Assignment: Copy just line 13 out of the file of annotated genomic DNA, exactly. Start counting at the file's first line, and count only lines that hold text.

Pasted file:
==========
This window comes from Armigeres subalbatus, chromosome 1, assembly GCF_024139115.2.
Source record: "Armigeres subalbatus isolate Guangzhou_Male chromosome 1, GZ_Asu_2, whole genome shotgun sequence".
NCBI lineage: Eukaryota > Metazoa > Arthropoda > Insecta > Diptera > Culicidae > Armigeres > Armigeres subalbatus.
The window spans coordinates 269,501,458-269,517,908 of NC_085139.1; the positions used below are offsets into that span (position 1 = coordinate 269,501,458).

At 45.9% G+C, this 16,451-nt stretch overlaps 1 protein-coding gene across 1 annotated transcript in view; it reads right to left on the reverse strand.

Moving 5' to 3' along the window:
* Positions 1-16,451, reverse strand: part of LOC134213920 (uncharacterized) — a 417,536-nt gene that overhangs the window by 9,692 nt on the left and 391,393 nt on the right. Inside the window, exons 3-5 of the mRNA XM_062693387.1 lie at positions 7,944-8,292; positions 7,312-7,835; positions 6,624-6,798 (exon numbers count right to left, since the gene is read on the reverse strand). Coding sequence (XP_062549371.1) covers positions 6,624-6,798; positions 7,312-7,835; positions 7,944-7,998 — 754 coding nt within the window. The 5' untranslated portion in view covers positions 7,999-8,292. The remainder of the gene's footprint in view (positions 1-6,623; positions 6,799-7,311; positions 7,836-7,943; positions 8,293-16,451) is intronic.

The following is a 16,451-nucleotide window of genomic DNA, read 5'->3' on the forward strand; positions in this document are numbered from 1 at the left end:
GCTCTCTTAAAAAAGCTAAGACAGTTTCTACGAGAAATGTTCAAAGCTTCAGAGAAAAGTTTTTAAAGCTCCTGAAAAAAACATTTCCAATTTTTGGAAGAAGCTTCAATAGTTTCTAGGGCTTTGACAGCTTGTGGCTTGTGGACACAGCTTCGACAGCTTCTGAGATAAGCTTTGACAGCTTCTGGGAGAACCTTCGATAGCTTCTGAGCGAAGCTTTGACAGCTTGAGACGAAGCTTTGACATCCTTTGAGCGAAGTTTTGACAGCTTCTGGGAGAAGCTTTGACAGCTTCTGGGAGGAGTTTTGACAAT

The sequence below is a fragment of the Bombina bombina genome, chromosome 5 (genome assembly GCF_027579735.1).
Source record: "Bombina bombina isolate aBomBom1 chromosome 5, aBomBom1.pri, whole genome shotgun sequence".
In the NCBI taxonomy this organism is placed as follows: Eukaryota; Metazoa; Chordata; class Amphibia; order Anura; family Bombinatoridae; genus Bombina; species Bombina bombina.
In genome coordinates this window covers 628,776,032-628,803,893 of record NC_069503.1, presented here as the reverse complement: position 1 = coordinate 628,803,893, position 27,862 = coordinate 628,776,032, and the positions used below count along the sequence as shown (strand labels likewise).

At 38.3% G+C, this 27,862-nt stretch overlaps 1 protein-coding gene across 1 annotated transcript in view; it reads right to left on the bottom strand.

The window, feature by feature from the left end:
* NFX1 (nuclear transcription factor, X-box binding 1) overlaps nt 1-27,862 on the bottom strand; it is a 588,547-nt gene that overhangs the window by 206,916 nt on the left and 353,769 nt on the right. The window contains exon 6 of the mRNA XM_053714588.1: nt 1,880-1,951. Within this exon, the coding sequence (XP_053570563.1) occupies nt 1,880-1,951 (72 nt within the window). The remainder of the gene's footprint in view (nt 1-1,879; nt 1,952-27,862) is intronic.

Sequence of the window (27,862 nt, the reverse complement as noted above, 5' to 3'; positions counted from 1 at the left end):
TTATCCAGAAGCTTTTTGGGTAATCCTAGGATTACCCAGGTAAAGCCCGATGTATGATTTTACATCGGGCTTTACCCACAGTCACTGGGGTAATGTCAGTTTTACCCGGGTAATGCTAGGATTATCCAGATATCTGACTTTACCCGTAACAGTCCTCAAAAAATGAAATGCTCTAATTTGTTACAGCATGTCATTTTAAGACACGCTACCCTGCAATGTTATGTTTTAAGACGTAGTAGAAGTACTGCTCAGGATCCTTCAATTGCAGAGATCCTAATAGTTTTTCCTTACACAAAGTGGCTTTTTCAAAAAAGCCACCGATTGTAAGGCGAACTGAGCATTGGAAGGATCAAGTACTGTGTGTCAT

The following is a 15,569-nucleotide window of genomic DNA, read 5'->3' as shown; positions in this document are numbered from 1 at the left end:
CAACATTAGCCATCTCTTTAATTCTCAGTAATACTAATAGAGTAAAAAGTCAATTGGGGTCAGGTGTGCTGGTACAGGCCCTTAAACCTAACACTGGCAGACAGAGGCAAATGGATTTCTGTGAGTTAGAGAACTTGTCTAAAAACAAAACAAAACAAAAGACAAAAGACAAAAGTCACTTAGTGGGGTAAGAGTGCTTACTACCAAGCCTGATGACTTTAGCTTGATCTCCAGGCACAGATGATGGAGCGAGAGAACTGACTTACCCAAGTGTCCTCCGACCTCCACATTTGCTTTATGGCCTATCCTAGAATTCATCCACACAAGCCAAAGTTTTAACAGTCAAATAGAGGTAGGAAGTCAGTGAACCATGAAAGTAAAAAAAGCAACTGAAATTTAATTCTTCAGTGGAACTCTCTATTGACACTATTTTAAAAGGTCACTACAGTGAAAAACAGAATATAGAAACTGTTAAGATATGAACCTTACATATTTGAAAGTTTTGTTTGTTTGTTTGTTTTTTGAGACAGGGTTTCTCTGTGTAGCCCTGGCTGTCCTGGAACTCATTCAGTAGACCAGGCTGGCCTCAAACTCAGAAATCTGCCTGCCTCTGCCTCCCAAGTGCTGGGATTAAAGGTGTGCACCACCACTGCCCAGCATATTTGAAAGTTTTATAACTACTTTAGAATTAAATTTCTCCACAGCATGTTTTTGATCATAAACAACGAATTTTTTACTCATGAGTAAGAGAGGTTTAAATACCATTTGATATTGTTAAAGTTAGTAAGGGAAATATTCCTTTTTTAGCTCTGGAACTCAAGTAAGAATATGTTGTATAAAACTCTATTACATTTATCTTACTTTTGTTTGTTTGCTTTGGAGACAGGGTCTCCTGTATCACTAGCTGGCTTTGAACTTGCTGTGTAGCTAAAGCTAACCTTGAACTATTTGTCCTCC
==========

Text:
In genome coordinates this window covers 628,776,032-628,803,893 of record NC_069503.1, presented here as the reverse complement: position 1 = coordinate 628,803,893, position 27,862 = coordinate 628,776,032, and the positions used below count along the sequence as shown (strand labels likewise).